1. Pure Expectations hypothesis
2. Liquidity Preference hypothesis
3. Market Segmentation hypothesis
What does the Pure Expectations hypothesis state?
The expected average annual return on a long-term bond is the compound average of the expected short-term interest rates.
What does the pure expectations hypothesis imply?
It implies that investors do not earn a greater yield from purchasing long-term bonds than they do from purchases many consecutive short-term bonds.
-assumption that investors are risk neutral and the upward sloping yield curve means investors are expecting higher short term interest rates in the future.
What is the Liquidity Preference Hypothesis?
Investors prefer to hold short-term maturity securities, so investors are going to require higher interest rates, known as a liquidity premium, for them to be willing to hold bonds with longer maturities.
-long-term interest rates are composed of expected short-term interest rates PLUS a liquidity premium
What is the point of a liquidity premium?
Liquidity preference hypothesis assumes that there are risk averse investors- you need to induce investors to buy longer term by paying those investors in the way of higher interest rates (liquidity premium) to go out with yield curve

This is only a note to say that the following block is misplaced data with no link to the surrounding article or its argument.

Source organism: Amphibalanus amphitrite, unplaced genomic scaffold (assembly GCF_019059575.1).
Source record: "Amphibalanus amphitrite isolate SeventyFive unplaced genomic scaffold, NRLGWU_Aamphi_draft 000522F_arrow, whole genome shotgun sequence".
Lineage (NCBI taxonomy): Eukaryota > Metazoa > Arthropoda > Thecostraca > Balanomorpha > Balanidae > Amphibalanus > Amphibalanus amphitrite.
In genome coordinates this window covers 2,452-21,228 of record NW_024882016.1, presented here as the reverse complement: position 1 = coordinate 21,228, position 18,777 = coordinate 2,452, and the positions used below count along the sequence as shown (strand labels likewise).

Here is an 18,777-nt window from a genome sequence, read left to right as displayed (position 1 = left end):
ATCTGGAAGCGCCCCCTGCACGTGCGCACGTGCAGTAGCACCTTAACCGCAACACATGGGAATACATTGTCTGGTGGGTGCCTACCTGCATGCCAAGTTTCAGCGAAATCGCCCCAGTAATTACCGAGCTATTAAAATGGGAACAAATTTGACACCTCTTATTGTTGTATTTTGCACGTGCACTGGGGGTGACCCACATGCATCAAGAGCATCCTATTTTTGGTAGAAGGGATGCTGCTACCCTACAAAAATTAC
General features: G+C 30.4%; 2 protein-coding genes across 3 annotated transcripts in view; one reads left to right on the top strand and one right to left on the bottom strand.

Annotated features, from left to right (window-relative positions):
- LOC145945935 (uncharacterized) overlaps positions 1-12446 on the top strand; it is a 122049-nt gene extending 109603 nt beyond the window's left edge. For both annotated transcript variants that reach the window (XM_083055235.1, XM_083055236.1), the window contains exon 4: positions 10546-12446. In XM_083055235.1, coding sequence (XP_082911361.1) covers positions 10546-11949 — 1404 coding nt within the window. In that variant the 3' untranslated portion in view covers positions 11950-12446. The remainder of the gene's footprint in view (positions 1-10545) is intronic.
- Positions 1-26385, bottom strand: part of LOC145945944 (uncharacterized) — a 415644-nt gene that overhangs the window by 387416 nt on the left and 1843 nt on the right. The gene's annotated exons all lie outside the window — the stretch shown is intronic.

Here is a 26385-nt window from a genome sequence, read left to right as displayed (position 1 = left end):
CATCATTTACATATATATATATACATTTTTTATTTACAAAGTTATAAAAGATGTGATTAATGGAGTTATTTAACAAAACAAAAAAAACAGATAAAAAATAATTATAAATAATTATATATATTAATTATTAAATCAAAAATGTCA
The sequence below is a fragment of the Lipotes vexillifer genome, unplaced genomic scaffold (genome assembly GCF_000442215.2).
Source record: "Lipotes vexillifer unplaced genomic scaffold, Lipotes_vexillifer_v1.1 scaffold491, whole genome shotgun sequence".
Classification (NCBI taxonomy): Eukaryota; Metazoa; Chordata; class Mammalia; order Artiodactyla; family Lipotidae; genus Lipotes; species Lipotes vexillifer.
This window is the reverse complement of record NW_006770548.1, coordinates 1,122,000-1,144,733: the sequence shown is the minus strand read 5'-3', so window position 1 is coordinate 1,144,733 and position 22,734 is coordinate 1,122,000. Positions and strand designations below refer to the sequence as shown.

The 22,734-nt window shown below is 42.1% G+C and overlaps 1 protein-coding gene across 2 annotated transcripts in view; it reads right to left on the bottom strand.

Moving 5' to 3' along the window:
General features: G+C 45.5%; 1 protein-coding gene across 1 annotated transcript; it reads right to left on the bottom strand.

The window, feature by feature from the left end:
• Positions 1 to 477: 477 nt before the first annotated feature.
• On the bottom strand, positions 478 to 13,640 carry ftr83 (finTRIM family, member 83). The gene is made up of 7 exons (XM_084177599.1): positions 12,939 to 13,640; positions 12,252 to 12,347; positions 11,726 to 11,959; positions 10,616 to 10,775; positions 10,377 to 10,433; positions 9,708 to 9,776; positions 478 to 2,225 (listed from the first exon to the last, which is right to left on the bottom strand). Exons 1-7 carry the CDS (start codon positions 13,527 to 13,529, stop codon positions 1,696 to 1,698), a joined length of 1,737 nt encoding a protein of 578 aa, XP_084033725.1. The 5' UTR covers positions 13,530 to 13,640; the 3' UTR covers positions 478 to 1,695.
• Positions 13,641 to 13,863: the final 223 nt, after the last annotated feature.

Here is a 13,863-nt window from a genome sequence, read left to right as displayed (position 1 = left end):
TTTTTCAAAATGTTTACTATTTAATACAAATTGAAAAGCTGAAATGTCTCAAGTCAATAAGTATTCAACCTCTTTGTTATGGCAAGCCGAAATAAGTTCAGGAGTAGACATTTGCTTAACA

How do the liquidity premium change with maturity?
The liquidity premium increases with time to maturity.
So what does this theory predict?
This theory predicts that there will be an upward-sloping yield curve even when investors expect that short-term rates will remain constant because of the liquidity premium that is paid to investors to incentivize them to purchase long-term debt instead of a series of short-term notes.
What is another way to refer to market segmentation hypothesis?
Also called preferred Habits Hypothesis
What is the Market Segmentation Hypothesis?
The market is made up of a diverse group of investors, where some investors prefer short-term investments and some investors prefer long-term investments
-if the issuer of a bond wants an investor to move away from the investor's preferred position on the yield curve, the issuer must pay a premium
How does the Market Segmentation hypothesis explain the shape of the yield curve?
The shape of the yield curve depends on supply and demand to fulfill different investors preferences
-short-term has higher demand
What are nominal interest rates?
The actual observed rate of return on an investment
What are real interest rates?
The difference between the nominal rate of interest and the rate of inflation
Real rate of interest = Nominal rate of interest - Inflation rate